HERE'S an insightful piece by Richard Ford on how the sports media actually diminishes our enjoyment of our favorite sports. Some excerpts:
You could say that sports’ essential self possesses at least three different dimensions. There’s the aforementioned game-as-played. Then there’s the game as it’s described or talked about — what sports journalists and commentators do. And then there’s the game as pondered — which you might say is the happy result of the other two dimensions working on us, and is akin to what we sports fans do alone in our beds at night, or during the long, anticipatory off-seasons . . .Ford says his rule-of-thumb for dealing with this state of affairs is "that when it comes to anything I read or hear reported about sports, value must derive from relevance to the game as played." He then offers an example of the sort of coverage worth following and two examples of the kinds of stories that should be ignored:
The curious and unhappy turn of fate I just mentioned is that the game as talked about has, in many instances, now corrupted, ignored and trivialized the game itself, the thing we relish — a fact that has unlikable consequences for the game we contemplate.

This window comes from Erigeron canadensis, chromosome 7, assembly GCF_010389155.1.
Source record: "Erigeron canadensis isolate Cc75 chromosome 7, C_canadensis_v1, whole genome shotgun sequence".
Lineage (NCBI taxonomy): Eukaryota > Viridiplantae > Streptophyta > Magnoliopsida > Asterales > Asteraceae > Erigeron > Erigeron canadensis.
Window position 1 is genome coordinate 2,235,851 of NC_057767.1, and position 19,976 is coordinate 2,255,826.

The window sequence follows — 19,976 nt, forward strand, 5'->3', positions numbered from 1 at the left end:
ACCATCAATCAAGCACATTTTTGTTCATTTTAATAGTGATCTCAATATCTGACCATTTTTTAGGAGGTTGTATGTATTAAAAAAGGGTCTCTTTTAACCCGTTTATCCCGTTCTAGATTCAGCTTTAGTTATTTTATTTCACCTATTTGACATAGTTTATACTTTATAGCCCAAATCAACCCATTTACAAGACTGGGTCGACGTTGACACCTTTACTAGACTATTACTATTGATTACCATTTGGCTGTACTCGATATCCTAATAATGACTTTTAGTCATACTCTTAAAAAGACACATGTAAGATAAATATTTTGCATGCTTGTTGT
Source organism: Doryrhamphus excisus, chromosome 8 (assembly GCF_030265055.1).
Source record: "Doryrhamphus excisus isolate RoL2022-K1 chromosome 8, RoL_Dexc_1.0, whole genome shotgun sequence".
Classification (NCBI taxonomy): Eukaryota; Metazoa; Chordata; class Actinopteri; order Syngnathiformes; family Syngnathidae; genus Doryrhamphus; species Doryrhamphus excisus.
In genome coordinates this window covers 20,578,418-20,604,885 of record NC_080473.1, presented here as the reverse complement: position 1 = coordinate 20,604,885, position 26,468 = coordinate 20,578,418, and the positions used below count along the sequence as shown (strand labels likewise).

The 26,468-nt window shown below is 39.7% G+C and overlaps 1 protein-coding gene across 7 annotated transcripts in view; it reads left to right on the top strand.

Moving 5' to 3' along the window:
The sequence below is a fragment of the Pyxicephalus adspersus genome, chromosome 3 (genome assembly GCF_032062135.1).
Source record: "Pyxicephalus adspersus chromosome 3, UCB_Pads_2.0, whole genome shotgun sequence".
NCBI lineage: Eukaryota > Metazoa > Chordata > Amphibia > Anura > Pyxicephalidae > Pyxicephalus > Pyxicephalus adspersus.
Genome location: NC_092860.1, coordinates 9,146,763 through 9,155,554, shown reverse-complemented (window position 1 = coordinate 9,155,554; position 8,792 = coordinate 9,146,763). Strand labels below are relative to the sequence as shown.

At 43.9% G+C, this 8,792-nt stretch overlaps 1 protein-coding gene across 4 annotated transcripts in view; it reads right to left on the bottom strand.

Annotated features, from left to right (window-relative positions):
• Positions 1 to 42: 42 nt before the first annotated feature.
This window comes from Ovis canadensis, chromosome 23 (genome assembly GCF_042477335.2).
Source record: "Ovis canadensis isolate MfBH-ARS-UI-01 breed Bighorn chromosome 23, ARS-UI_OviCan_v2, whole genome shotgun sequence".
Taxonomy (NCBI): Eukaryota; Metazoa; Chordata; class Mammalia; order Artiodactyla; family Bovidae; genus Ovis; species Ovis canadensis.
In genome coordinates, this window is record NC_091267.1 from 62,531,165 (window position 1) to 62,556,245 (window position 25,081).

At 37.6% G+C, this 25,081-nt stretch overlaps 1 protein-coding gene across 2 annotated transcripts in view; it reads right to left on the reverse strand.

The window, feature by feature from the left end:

Therefore, an on-air conversation by the Red Sox radio guys, to the point that fatigue-prone Japanese phenom Daisuke Matsuzaka might encounter serious problems in American Major League Baseball because Japanese pitchers learn to pitch by inducing batters to swing, whereas our big-league starters learn to make batters miss — this conversation immediately qualifies as worth hearing and later being thought about, since it refines the experience of spectatorship.You should read the whole thing now, before you watch the college football pre-game shows.
On the other hand, a Sporting News Radio commentator’s remarks, during this year’s Masters, to the point that Phil Mickelson either is or isn’t the great underachiever of his generation, since his less-than-bionic conditioning regimen conceivably makes him a choker, was close to irrelevant for being patently unprovable, given Mickelson’s win percentage. Plus, it’s golf. Everyone doesn’t have to be cut ’n’ buff just because Tiger is.
And at the lowest end of my value scale, any commentary, on-air or on-page, about Milton Bradley’s anger issues, Tank Johnson’s gun jones, Wayne Gretzky’s wife, Manny being Manny, A-Rod being A-Rod, Barry Bonds’s triste over being sent packing by the Giants — all of that stuff’s permanently off my table.